Drinking and driving, not worth the risk

  • Published
  • By Capt. Brian Green
  • 319th Air Refueling Wing Legal Office
Recently, I was awakened by a 5 a.m. phone call. Unfortunatly, the subject was all too predictable. 

“Sir, this is a notification from security forces. Senior Airman Snuffy has been picked up for DUI after crashing his car downtown. We’re awaiting further details.” Most of the time those details include the fact that the intoxicated Airman is being held in the county jail on bond. Too frequently, on-call judge advocate generals hear about DUI arrests of junior enlisted Airmen, NCOs and the occasional officer or civilian contractors. 

If the case is handled by the military, JAGs advise commanders on appropriate disciplinary action, which can range from a letter of reprimand to a full court-martial, depending on the severity of the incident. In the absence of civilian prosecution, the typical military disciplinary action will be an Article 15. Punishment may include a reduction in rank, significant pay forfeitures, extended duty, travel restrictions and a reprimand (depending on the facts of each case). If your offense caused injury, you may find yourself in a court-martial, subject to confinement and a punitive discharge from the Air Force. Even if you do not receive a punitive discharge for drunk driving, it can still permanently end your Air Force career by providing the basis for an involuntary administrative separation action.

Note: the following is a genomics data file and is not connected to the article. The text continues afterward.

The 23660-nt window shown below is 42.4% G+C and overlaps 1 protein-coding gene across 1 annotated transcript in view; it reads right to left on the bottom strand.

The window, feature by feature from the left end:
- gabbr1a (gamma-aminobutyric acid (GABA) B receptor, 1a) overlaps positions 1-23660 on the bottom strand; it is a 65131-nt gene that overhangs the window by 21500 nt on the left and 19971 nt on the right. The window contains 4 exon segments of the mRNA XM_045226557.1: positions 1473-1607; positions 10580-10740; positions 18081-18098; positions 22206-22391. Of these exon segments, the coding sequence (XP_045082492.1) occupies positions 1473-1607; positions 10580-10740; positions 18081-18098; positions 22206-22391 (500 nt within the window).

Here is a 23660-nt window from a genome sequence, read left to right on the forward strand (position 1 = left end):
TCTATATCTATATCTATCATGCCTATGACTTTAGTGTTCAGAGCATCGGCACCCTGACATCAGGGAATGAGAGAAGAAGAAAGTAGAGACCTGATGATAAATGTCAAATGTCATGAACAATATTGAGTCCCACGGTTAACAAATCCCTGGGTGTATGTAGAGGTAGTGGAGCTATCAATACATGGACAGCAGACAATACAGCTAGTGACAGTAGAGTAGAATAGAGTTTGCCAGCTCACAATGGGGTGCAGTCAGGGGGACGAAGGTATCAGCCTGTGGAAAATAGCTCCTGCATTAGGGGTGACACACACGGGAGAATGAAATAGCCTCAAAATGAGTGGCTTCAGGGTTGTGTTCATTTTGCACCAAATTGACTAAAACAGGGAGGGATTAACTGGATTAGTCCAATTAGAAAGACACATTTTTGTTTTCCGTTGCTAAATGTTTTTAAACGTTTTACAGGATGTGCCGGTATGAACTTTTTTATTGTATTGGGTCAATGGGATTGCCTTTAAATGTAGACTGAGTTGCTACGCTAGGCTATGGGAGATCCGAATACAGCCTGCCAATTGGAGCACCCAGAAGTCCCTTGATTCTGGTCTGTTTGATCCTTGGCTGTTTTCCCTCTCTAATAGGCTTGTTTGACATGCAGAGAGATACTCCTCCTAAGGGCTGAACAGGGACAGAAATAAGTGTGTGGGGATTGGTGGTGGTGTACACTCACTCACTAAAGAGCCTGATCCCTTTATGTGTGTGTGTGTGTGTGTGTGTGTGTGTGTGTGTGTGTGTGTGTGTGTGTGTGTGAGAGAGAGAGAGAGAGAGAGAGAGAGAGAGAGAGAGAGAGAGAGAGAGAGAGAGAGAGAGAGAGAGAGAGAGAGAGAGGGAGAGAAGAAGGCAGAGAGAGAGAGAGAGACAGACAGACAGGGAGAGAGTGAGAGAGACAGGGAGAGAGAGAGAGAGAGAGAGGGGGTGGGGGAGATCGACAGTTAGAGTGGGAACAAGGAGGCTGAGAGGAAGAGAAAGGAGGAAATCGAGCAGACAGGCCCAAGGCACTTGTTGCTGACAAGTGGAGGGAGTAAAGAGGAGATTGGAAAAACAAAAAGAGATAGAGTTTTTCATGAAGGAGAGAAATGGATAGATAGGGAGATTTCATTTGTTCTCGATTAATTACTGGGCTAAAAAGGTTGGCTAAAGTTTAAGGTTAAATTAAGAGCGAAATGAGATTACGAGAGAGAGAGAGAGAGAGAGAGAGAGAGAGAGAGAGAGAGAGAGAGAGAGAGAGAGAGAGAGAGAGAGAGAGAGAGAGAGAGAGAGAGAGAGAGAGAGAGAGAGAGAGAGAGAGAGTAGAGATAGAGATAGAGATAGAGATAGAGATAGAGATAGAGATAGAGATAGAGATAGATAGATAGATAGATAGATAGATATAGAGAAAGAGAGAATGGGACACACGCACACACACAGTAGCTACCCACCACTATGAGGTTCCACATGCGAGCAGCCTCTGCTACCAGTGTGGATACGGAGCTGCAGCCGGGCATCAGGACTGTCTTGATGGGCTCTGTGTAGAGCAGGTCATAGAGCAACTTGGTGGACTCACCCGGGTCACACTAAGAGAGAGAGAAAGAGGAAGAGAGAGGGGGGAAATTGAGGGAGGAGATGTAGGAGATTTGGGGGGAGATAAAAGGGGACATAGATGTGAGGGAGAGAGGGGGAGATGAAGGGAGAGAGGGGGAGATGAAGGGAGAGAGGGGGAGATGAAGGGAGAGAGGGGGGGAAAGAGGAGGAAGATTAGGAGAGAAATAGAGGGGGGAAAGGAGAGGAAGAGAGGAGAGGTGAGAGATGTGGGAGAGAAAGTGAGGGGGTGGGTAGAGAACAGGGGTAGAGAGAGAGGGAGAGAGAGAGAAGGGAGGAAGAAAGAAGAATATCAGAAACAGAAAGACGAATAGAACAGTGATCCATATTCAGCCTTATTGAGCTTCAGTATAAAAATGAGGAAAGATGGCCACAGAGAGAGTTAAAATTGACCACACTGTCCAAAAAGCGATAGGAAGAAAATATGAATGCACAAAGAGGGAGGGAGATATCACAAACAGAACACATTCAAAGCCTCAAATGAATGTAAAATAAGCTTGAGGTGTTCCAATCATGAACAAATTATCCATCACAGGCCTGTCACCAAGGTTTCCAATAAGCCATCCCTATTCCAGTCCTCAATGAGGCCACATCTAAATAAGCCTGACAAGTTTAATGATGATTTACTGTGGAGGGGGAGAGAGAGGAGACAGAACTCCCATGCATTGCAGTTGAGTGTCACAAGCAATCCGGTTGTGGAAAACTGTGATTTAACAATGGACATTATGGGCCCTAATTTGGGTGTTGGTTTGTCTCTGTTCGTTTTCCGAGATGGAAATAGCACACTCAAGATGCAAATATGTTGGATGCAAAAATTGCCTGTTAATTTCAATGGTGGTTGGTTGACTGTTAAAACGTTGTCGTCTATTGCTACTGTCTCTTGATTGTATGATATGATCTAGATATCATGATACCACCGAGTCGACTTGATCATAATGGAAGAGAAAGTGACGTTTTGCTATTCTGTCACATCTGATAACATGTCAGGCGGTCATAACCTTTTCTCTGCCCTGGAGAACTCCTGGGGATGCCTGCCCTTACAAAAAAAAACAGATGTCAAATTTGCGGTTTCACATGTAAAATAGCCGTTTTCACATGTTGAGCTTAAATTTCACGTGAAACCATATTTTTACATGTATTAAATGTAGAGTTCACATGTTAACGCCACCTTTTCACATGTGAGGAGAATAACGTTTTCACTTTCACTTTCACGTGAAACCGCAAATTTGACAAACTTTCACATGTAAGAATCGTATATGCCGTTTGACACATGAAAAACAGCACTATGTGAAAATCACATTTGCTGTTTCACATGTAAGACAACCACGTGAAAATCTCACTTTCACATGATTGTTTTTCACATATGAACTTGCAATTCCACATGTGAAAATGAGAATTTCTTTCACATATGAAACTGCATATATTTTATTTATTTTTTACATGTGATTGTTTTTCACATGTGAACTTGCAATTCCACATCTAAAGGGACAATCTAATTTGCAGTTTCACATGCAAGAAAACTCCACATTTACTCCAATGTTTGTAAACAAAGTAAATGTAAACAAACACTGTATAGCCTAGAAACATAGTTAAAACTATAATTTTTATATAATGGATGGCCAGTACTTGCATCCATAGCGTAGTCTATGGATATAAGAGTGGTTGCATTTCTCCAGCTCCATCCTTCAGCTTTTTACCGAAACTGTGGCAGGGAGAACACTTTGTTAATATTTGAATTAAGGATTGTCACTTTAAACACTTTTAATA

Driving drunk hurts both your finances and your career. The Air Force, your wing leaders and the local community take drunk driving very seriously because it endangers our people and threatens the mission. If you drive drunk, you will be caught, and when you are caught, you will face serious discipline for your actions. 

Insurance companies don’t look kindly on DUIs, either. Drunk driving astronomically increases the risk of a car accident, so if you’re convicted of it, your premium will rise accordingly and you may lose your policy altogether. For example, a standard six-month policy for a 24-year old male driving a sports car might cost $870. If that individual has just one DUI, the policy cost for the same period could go up to $3,600. A standard six-month policy for a 54-year old male driving a four-door sedan likewise could go from $431 to $2,126. 

Most importantly, drunk driving endangers your life, the life of every passenger in your car and the life of every motorist on the highway. Alcohol causes disorientation, slows reaction time, and leads to thousands of accidents each year. 

To ensure safety and avoid the disciplinary consequences of DUI, it is critical that we exercise personal responsibility. Use “0-0-1-3” as a guideline for responsible drinking: don't exceed one drink per hour and three drinks per night; don’'t drink if you’re under 21, and above all, do not drive under the influence of alcohol. 

Also, look out for your fellow Airmen. Offer to be a designated driver, and refrain from drinking alcohol so you can get your friends safely home from the bar or party. If you see someone drinking excessively, encourage him or her to stop. If you’re drunk and alone away from home, don’t try to make it back on your own. Call a cab, or get a free ride from a member of Airmen Against Drunk Driving. You’ll save yourself, your loved ones and the Air Force-from a lot of pain.